Ethics You Can NEVER Break in Your Career

There may be nothing more important in the legal industry than ethics. Lawyers are bound by them and can be disbarred for many reasons. Even legal support positions need to adhere to essential codes of ethics to maintain a good reputation. Sticking to a code of conduct will be the backbone of your career. Here are the ethics you can never break in as a paralegal.

Don’t Enter into an Attorney-Client Relationship

Lawyers who have passed the bar and are licensed to practice adhere to rigorous ethics. One of the most significant rules is the attorney-client relationship. For paralegals, there is also a risk of creating an accidental relationship based on things you say or do for someone who is not an actual client. This can be challenging since paralegals are often the first point of contact, but it’s essential that you communicate very clearly in these beginning stages.

Don’t Negotiate Fees

Negotiating fees is one of the aspects of actually determining an attorney-client relationship. The agreement to pay is a contract, even before money exchanges hands. So it can only be negotiated by the attorney and the client, not any support employees. However, clients don’t always see this as an essential factor. It’s common in any other industry to ask about pricing when talking with the staff, so paralegals need to know how to handle this part of the conversation to avoid talking about fees.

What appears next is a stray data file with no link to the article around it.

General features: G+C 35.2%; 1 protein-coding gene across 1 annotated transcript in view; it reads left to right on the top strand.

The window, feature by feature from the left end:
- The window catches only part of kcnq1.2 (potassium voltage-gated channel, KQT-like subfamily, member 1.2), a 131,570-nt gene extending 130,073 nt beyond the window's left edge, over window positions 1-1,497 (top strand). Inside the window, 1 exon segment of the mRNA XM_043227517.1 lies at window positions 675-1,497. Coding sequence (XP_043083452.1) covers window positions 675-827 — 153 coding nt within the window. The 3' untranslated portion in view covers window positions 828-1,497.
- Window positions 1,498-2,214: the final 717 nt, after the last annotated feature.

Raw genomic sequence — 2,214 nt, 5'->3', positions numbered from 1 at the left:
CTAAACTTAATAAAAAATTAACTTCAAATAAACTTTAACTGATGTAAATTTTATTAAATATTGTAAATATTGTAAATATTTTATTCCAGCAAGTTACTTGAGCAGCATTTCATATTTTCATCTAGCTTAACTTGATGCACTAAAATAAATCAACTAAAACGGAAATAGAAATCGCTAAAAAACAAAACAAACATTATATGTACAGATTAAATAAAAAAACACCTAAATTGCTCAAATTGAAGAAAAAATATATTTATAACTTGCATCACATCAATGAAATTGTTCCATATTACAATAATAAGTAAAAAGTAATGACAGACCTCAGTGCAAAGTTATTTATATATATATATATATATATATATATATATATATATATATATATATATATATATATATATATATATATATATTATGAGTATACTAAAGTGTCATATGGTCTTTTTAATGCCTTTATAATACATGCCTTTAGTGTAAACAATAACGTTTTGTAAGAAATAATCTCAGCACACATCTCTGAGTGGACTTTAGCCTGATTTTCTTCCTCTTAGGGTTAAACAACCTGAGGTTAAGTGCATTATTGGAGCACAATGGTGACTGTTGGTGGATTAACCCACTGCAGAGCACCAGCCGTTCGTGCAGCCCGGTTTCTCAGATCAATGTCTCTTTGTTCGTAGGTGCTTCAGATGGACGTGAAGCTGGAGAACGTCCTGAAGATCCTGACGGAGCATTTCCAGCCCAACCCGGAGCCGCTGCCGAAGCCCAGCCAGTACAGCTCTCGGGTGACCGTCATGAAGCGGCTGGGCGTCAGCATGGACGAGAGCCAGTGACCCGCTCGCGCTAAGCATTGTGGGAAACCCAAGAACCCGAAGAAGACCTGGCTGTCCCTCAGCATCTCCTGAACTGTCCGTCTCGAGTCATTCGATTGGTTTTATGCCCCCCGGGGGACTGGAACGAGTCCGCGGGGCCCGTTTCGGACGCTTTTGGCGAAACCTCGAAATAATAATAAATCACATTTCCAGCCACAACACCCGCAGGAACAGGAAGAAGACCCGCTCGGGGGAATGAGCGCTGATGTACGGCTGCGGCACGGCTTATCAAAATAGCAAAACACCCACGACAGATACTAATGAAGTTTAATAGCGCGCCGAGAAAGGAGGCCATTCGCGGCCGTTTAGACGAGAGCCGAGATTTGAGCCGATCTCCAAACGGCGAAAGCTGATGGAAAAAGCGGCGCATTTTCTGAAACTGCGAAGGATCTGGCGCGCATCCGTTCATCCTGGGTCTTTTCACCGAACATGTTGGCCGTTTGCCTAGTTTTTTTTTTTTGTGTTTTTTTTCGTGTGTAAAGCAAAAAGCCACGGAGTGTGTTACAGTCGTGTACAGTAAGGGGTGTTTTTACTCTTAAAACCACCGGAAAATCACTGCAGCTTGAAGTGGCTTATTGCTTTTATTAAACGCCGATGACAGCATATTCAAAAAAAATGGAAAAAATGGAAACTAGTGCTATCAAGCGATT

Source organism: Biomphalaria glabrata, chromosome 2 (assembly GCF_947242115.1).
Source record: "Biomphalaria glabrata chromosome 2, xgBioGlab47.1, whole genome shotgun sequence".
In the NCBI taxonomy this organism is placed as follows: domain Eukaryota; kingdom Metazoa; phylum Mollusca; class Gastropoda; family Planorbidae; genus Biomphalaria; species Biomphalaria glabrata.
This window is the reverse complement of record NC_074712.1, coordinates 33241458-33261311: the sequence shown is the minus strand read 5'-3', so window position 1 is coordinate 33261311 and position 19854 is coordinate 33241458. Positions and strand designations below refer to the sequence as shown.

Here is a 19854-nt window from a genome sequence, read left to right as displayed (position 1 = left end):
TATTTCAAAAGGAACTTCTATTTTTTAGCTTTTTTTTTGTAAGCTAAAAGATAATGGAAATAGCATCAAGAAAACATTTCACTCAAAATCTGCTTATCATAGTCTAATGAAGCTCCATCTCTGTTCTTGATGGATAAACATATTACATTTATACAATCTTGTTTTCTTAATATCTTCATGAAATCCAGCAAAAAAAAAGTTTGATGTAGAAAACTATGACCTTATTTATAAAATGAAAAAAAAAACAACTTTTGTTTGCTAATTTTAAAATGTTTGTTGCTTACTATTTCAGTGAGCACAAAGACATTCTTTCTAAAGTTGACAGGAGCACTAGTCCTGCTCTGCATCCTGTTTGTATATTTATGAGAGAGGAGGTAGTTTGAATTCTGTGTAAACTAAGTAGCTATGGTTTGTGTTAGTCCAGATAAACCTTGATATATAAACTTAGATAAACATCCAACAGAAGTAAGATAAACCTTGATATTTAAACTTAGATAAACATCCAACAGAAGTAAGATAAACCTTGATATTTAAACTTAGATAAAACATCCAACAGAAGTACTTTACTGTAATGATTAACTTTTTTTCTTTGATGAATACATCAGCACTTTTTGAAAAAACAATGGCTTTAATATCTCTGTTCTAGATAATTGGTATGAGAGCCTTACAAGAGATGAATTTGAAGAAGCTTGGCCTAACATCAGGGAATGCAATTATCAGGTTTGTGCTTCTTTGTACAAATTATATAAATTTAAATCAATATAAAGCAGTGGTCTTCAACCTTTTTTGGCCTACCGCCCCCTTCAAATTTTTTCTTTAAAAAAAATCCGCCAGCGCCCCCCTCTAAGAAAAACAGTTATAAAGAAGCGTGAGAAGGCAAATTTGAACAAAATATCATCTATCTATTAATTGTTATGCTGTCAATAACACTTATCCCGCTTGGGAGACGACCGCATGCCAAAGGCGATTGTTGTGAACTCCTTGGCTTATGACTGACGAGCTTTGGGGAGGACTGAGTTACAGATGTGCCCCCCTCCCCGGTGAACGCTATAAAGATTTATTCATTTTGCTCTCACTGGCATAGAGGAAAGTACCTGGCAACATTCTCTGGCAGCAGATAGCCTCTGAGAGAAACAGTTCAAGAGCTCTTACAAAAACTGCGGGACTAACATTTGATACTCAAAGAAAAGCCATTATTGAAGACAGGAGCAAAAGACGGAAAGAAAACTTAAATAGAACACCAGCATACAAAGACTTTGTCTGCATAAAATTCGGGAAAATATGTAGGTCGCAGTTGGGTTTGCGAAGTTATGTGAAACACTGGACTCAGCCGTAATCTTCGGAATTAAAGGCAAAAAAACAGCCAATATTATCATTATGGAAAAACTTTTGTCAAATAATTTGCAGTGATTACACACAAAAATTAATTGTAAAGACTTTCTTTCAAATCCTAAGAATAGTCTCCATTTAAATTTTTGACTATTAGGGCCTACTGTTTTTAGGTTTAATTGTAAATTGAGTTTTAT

Don’t Misrepresent Yourself

This feels like an easy ethical problem to avoid, but it often comes down to client misunderstanding. A paralegal cannot represent someone in court, but clients don’t always realize that the paralegal they’re working with isn’t their actual lawyer. It’s critical that this is communicated and reiterated throughout the process. Paralegals often draft documents, but even filing them without direct supervision and a lawyer’s signature is a misrepresentation.

Don’t Provide Legal Advice

Here is a rule that gets very hazy. In your support role, you may communicate several things to the client. Some of this can seem like legal advice. Most state bar associations have determined that anything a client perceives as legal advice is, which means anything you say or do as a paralegal has that possibility. That doesn’t mean you have to defer every task to the attorney, but as long as you stick with fact-based information and no speculation or opinion, you’ll be safe.

Are you searching for a career as a legal support professional or paralegal? Contact NRI Legal Staffing today.

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